Corona Virus vaccine is 94.5% effective this was said by Moderna on Monday as it has passed phase 3 trials and it does not require Ultra cold conditions like that of pfizer but..

The DG. of World Health Organization, Tedros Adhanom Ghebreyesus, speaking yesterday said that a vaccine would not by itself stop the coronavirus pandemic.

Ghebreyesus stated this on a day US biotech firm, Moderna, announced to the world that its experimental vaccine against COVID-19 was 94.5 percent effective, marking a second major breakthrough in the search for a vaccine.

Pfizer had also last week said it had developed a vaccine that was 90% effective against the virus.

The pandemic is raging months after it broke out in China with infections moving past 54 million and 1.3 million lives have been lost so shows a data.

“A vaccine will complement the other tools we have, not replace them.  A vaccine on its own will not end the pandemic,” Ghebreyesus said.

The WHO’s figures for last Saturday showed that 660,905 coronavirus cases were reported to the UN health agency, setting a height.

That number, and the 645,410 registered on Friday was way more than the previous daily record high of 614,013 recorded on the 7th of November.

The WHO boss said supplies of the vaccine would at first restricted, with “health workers, older people and other at-risk populations (to) be prioritised. That will hopefully help in reducing the number of deaths and enable the health systems to cope.”

He, however, warned:  “That will still leave the virus with a lot of room to move. Surveillance will need to continue, people will still need to be tested, isolated and cared for, contacts will still need to be traced… and individuals will still need to be cared for.”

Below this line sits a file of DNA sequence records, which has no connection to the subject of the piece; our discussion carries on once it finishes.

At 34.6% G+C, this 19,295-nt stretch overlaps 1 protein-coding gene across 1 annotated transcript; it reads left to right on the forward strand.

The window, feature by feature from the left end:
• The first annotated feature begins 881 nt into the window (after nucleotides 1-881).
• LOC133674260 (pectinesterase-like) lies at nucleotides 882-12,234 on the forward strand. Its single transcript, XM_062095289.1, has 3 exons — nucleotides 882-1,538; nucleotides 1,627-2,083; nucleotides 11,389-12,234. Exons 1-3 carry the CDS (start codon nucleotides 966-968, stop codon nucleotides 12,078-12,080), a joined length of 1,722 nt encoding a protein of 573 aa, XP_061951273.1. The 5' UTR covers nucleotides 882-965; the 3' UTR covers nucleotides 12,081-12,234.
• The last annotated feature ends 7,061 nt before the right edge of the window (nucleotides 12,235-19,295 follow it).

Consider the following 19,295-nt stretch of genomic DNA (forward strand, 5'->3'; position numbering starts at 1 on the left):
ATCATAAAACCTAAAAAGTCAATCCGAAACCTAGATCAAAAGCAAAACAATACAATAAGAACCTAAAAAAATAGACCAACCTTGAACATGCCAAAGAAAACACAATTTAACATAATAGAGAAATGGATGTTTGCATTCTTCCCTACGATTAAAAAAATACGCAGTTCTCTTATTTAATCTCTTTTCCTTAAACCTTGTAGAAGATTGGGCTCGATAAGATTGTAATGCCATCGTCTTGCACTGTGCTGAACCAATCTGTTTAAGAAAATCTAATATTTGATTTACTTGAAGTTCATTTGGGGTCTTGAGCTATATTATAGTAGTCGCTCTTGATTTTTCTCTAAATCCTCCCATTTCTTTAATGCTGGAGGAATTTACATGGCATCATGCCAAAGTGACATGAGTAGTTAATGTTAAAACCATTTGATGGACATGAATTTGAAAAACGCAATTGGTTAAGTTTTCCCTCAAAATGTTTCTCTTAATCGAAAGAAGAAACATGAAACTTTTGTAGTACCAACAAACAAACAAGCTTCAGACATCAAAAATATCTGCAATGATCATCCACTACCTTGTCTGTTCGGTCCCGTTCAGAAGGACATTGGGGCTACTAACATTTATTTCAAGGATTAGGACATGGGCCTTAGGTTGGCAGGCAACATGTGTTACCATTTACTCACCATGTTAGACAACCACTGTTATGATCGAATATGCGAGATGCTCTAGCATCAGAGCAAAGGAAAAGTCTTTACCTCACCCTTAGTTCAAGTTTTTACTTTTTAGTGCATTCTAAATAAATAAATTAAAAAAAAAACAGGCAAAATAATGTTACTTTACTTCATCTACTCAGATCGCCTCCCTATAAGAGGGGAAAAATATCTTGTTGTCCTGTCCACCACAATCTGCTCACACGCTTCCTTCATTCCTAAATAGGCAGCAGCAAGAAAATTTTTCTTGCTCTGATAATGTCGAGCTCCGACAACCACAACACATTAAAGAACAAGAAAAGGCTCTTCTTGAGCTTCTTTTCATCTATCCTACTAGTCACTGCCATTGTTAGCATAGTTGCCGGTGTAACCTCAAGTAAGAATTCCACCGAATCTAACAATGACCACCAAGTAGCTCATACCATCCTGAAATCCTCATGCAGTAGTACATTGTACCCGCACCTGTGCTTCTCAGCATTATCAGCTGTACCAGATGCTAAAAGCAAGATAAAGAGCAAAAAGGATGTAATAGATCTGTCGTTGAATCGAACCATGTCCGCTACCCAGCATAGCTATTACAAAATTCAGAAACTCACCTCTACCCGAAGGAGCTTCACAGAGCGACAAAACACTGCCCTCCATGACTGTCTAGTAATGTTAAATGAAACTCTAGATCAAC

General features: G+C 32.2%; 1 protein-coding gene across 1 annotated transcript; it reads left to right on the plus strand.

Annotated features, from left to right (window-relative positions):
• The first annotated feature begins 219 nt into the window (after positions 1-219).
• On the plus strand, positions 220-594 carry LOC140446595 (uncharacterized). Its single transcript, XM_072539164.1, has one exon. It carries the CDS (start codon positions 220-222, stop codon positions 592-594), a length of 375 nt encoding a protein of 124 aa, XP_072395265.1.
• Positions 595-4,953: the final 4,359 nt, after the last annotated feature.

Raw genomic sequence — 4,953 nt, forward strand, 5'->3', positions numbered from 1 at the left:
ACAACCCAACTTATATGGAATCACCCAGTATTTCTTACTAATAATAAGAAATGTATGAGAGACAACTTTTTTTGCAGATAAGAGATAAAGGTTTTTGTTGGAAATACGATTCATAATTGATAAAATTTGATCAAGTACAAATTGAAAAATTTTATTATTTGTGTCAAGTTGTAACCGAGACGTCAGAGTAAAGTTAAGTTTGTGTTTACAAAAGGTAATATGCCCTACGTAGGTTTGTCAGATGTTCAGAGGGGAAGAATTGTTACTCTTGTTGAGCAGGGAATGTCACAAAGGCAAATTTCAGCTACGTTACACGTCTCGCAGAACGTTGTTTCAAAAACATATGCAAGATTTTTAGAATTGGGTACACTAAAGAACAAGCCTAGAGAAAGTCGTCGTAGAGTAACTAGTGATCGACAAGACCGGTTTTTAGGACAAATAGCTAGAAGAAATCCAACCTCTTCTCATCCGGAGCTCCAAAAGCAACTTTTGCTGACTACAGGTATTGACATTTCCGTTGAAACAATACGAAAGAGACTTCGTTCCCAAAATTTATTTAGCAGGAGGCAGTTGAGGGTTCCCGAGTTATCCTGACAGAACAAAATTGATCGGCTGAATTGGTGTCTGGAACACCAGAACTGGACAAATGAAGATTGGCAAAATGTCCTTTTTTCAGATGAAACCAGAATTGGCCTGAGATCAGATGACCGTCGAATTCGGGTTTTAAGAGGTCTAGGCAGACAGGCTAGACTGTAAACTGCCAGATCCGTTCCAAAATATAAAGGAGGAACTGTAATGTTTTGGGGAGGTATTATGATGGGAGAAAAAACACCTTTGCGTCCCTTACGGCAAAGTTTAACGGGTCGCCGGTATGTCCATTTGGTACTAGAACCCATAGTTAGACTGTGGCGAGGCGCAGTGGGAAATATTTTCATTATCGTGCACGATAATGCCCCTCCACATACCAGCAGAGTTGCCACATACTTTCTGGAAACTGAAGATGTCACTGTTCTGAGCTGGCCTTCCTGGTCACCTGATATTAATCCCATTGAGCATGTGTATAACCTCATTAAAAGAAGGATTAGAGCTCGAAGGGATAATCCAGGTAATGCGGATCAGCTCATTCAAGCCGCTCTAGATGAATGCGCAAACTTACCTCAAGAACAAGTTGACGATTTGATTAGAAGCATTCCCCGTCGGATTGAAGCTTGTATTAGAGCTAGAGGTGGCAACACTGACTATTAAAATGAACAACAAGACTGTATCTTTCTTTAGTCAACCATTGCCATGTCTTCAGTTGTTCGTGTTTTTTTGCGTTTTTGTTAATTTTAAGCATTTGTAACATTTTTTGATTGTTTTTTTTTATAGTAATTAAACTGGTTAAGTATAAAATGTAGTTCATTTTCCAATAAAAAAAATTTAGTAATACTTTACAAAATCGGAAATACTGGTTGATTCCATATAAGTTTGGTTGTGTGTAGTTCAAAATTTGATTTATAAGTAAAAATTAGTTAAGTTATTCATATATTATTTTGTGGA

Meanwhile, US biotech company, Moderna, said yesterday that its experimental vaccine against COVID-19 was 94.5 percent effective, The second company to come out stating such in the space of a week with the other been Pfizer who last week said their vaccine was 90% effective in the fight against COVID-19

Both vaccine frontrunners are based on a new platform called messenger RNA, which is faster to produce than traditional vaccines and effectively turn human cells into vaccine factories.

Moderna’s CEO Stephane Bancel also said that,
“This positive interim analysis from our Phase 3 study has given us the first clinical validation that our vaccine can prevent COVID-19 disease, including severe disease,”

The company plans to submit applications for strategic approval in the US and around the world within weeks and says it is expecting to have approximately 20 million doses ready to ship in the US by the end of the year and between 500 Million and more next year.

The Moderna vaccine, which was co-developed by the US National Institutes of Health, is given in two doses 28 days apart, and the early results are based on 95 volunteers of the 30,000 who fell ill with COVID-19.

Of the 95, 90 had been in the trial’s placebo group, and five in the group that received the drug called mRNA-1273.

There were 11 people who fell severely ill, all of whom were in the placebo group.

The vaccine was well tolerated, with the majority of side-effects classed as mild or moderate.

After the first dose, about three percent of people had injection site pain classed as severe.

Among other side-effects that were classed as acute after the second dose, 10 percent had fatigue, nine percent had muscle pain, five percent had joint pain or headaches, four percent had other pain and two percent had redness at the injection site.

These adverse effects were however, “short-lived,” according to a statement.

“This news from Moderna is tremendously exciting and considerably boosts optimism that we will have a choice of good vaccines in the next few months,” said Peter Openshaw, a professor of experimental medicine at Imperial College London.

It is not yet clear how long-lasting the protection will be from either the Moderna or Pfizer vaccines, nor how well they work for the elderly, the age-group and those at the highest risk from COVID-19.

 

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